Jeremiah Smith wrote:
... he claims ... that he is a humorist and shouldn't be taken seriously


This is all you had to say, Jer.

YHBT.


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PostPosted: Fri Nov 18, 2005 8:20 pm 
Pi wrote:
Jeremiah Smith wrote:
... he claims ... that he is a humorist and shouldn't be taken seriously


This is all you had to say, Jer.

YHBT.


Uh, I wasn't trolling.

My biggest mistake here was forgetting there was a forum specifically for books. (Would a moderator please move this to The Library? Thanks!)


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PostPosted: Sat Nov 19, 2005 11:37 am 
Quote:
He also said the theory of evolution would be disproved in our lifetimes.

Then he proceeded to explain that, at any age, people assume their time's theories are correct...Then, some new theory comes and replace it. He thus assumed that every scientific theory of our time - including evolution - would be debunked eventually.

Quote:
n one of his non-comic Dilbert books, he suggested that gravity could be explained by everything constantly doubling in size at once

To quote him: "I'm not suggesting the theory is correct, only that it's a good mental exercise[...]".


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PostPosted: Mon Nov 21, 2005 1:26 pm 
BBlalock wrote:
Pi wrote:
Jeremiah Smith wrote:
... he claims ... that he is a humorist and shouldn't be taken seriously


This is all you had to say, Jer.

YHBT.


Uh, I wasn't trolling.

You weren't. Jer got trolled by Scott Adams.


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PostPosted: Mon Nov 28, 2005 3:00 pm 
sun tzu wrote:
Quote:
He also said the theory of evolution would be disproved in our lifetimes.

Then he proceeded to explain that, at any age, people assume their time's theories are correct...Then, some new theory comes and replace it. He thus assumed that every scientific theory of our time - including evolution - would be debunked eventually.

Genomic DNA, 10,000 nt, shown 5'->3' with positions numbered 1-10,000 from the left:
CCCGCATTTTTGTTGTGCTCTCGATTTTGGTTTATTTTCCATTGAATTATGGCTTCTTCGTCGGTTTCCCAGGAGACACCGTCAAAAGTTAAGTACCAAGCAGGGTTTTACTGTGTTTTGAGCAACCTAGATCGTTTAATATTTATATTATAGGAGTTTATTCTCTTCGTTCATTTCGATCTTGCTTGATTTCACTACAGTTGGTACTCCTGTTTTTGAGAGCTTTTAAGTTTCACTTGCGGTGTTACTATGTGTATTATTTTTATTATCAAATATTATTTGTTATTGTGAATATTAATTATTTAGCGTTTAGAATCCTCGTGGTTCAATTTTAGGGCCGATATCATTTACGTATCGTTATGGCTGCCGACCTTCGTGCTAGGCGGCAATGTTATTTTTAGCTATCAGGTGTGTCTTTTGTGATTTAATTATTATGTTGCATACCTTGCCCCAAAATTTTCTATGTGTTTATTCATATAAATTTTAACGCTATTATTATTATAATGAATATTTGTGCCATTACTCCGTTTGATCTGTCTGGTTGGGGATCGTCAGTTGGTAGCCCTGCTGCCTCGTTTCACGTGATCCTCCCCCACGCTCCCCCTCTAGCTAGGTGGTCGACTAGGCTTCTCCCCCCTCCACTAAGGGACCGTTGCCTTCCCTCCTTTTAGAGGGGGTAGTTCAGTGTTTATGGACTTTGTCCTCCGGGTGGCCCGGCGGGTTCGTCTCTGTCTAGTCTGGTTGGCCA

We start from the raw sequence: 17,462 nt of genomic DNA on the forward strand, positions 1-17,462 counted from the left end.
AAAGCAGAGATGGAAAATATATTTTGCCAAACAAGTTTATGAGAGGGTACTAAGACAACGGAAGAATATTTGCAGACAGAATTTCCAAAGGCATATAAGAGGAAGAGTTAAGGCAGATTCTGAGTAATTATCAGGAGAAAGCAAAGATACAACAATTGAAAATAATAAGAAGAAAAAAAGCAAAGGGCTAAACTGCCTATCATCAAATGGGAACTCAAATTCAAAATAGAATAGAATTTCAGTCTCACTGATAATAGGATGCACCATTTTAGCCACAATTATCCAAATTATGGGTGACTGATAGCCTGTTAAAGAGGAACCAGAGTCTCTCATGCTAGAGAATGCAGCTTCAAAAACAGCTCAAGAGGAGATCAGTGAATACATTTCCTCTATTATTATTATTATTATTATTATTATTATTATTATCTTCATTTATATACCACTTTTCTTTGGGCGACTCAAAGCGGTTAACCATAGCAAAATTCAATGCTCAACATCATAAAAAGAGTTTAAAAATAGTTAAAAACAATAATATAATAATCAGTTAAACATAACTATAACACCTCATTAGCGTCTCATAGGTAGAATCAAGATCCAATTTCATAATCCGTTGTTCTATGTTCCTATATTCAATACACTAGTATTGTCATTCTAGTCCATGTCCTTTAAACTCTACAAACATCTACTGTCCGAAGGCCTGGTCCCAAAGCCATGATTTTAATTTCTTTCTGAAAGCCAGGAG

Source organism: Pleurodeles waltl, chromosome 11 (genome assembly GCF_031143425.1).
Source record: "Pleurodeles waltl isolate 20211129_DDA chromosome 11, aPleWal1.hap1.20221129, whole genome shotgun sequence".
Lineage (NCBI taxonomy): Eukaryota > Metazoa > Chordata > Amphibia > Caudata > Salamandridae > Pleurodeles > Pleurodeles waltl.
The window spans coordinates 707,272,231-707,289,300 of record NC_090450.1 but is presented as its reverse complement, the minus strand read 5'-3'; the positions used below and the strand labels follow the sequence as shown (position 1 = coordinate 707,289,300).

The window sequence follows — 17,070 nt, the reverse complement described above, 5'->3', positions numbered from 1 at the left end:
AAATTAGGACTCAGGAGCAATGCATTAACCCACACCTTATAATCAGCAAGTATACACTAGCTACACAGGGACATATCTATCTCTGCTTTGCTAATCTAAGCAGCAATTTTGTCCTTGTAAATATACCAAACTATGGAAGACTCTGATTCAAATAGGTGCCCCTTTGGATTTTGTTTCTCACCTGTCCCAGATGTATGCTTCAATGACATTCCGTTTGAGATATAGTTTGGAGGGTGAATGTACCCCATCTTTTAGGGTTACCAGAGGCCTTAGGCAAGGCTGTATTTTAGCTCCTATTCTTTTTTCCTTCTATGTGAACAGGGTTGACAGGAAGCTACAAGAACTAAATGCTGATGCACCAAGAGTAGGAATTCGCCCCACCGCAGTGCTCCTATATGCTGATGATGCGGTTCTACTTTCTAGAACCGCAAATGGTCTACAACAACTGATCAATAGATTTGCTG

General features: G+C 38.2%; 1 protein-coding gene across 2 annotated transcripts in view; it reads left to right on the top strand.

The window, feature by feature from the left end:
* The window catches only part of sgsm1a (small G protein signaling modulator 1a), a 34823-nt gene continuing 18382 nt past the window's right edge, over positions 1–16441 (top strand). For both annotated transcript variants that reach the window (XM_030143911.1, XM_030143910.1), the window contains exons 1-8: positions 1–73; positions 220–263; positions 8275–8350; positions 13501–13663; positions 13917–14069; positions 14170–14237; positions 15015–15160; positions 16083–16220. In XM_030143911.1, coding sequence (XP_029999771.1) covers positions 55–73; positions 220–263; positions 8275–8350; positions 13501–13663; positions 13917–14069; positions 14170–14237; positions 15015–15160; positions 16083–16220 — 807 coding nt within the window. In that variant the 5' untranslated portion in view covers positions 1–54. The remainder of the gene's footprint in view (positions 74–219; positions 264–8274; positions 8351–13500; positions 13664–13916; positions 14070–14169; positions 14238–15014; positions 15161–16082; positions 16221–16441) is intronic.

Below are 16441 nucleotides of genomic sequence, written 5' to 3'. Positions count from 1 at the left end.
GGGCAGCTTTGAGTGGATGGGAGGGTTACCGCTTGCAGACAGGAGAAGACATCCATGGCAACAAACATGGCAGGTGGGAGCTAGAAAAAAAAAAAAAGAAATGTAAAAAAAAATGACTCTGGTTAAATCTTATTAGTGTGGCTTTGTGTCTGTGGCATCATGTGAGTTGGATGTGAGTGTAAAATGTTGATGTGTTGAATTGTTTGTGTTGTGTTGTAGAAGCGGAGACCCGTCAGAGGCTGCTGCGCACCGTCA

Well, technically, he's correct; what he's ignoring is that models don't as a rule get thrown away wholesale, but are instead refined. This is a common misunderstanding: many people think that Einstein disproved Newton's mechanics, for example. He didn't - he added to it. The fact that what he contributed was so strange - as strange as Newton's must have been in his day - makes it sound like something completely new, but it isn't. Without classical as it's basis, relativity (and quantum mechanics) would have been impossible to formulate.

Another common misunderstanding is that 'science' lays claim to absolute, final authority on the truth, which is preposterous. Modern science doesn't even have a concept of absolute truth - only greater or lesser validity - and the idea of a 'final' truth is meaningless (and impossible to achieve even in principle, given the Catastrophe of Infinite Regess). Furthermore, science can only apply to a very specific area - physical events with observable causation or consequences - so ID, by invoking an unknown and undetectable force (it doesn't matter if that force is YHWH, ancient astronauts or the Flying Spaghetti Monster), steps outside of the bounds. Even if it were true, science cannot discuss it, because it is outside of the 'vocabulary' of the field, so to speak.

One of the posters on Adams' site made an interesting point: if scientific inquiry cannot detect the influence of such an intelligent force - that is, if it cannot recognize when the rules have been broken, even if it can't discuss the nature of the violation - then does that mean that 'intelligence' cannot be detected? Setting aside the meta-knowledge fallacy involved in the question, it does bring up an important point: there is no univerally accepted definition of intelligence. The poster specifically asked if it meant that IQ tests were invalid; he would probably be surprised to learn that most researchers in the field think exactly that - or at best, that they only measure certain limited aspects of the phenomenon.


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PostPosted: Mon Nov 28, 2005 8:10 pm 
Hawkin's Theory of Progress wrote:
Progress does not consist of replacing a theory that is wrong with one that is right. It consists of replacing a theory that is wrong with one that is more subtly wrong.


"Catastrophe of Infinite Regress" would make a truly fantastic warship name.